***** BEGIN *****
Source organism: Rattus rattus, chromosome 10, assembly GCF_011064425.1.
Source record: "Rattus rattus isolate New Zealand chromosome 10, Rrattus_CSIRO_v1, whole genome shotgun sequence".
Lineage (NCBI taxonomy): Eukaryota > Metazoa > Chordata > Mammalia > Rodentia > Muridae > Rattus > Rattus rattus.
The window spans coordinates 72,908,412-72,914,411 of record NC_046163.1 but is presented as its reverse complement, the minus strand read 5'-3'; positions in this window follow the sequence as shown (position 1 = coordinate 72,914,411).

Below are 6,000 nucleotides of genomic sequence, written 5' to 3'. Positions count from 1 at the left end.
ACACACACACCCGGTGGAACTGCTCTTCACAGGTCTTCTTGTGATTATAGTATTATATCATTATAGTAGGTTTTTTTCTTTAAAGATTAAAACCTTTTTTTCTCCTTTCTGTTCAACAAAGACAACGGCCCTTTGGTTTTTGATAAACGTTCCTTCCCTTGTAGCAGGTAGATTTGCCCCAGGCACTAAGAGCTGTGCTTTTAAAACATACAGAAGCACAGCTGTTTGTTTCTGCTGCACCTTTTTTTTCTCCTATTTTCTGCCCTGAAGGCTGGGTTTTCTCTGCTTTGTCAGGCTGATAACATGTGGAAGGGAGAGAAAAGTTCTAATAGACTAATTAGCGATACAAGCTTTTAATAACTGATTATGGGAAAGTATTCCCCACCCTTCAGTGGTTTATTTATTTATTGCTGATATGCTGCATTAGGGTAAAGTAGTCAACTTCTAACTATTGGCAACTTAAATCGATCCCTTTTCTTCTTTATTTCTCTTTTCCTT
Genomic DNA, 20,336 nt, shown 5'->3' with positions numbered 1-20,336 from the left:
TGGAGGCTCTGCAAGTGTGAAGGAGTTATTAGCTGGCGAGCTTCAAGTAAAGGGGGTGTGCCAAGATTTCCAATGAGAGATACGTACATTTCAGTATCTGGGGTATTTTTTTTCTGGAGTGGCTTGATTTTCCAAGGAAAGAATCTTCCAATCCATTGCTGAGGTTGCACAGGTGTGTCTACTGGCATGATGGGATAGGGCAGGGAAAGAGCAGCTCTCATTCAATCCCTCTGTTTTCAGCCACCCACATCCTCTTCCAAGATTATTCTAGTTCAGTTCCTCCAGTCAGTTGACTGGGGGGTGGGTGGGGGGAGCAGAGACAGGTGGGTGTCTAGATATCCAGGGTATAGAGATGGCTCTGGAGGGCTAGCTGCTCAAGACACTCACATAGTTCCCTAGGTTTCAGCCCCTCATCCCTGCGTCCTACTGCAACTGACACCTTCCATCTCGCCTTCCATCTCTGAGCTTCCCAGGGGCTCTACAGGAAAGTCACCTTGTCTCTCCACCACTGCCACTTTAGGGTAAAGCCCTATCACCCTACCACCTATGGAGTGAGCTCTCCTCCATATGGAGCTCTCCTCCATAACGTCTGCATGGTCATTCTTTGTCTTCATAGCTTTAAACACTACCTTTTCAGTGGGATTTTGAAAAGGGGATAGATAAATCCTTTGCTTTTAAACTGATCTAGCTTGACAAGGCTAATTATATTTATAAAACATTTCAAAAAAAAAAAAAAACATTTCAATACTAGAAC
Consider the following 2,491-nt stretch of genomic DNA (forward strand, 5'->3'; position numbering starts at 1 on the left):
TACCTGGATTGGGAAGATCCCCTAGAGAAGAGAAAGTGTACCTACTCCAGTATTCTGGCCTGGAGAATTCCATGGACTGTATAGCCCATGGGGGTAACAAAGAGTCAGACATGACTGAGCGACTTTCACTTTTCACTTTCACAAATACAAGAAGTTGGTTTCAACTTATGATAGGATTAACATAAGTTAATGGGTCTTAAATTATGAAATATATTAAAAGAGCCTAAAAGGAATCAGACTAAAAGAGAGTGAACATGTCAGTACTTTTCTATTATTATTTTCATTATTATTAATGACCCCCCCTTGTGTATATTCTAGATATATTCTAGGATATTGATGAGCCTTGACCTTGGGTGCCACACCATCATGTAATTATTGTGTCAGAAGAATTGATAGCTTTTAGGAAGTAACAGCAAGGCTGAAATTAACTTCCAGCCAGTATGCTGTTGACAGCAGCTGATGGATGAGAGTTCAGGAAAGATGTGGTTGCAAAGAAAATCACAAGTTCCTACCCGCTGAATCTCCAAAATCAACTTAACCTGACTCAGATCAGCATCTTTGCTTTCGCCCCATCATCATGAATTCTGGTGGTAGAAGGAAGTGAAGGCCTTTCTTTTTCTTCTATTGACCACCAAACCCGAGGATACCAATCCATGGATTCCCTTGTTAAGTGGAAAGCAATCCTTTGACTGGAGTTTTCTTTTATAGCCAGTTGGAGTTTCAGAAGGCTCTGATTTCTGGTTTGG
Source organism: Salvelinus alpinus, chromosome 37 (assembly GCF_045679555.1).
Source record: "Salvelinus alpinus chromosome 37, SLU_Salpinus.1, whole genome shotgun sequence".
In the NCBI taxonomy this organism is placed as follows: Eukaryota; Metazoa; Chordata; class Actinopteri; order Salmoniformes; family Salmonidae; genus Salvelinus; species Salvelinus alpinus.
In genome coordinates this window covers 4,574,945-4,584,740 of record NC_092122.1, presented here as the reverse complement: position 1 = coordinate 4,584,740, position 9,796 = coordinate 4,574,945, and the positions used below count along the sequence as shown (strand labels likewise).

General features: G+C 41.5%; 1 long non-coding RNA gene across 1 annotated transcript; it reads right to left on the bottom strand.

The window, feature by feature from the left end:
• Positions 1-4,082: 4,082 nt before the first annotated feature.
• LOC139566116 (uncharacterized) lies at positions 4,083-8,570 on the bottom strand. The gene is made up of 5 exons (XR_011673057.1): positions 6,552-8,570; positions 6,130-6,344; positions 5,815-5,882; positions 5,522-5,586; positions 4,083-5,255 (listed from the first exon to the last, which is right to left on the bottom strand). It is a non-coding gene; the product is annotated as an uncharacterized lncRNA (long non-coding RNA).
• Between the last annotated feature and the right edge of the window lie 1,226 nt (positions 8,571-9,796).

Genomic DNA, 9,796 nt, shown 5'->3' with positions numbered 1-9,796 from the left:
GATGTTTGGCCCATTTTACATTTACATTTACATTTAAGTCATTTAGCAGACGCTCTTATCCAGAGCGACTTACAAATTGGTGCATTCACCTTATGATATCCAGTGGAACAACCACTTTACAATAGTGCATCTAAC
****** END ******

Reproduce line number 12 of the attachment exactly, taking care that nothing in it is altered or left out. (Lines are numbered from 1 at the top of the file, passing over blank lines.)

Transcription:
Source record: "Salvelinus alpinus chromosome 37, SLU_Salpinus.1, whole genome shotgun sequence".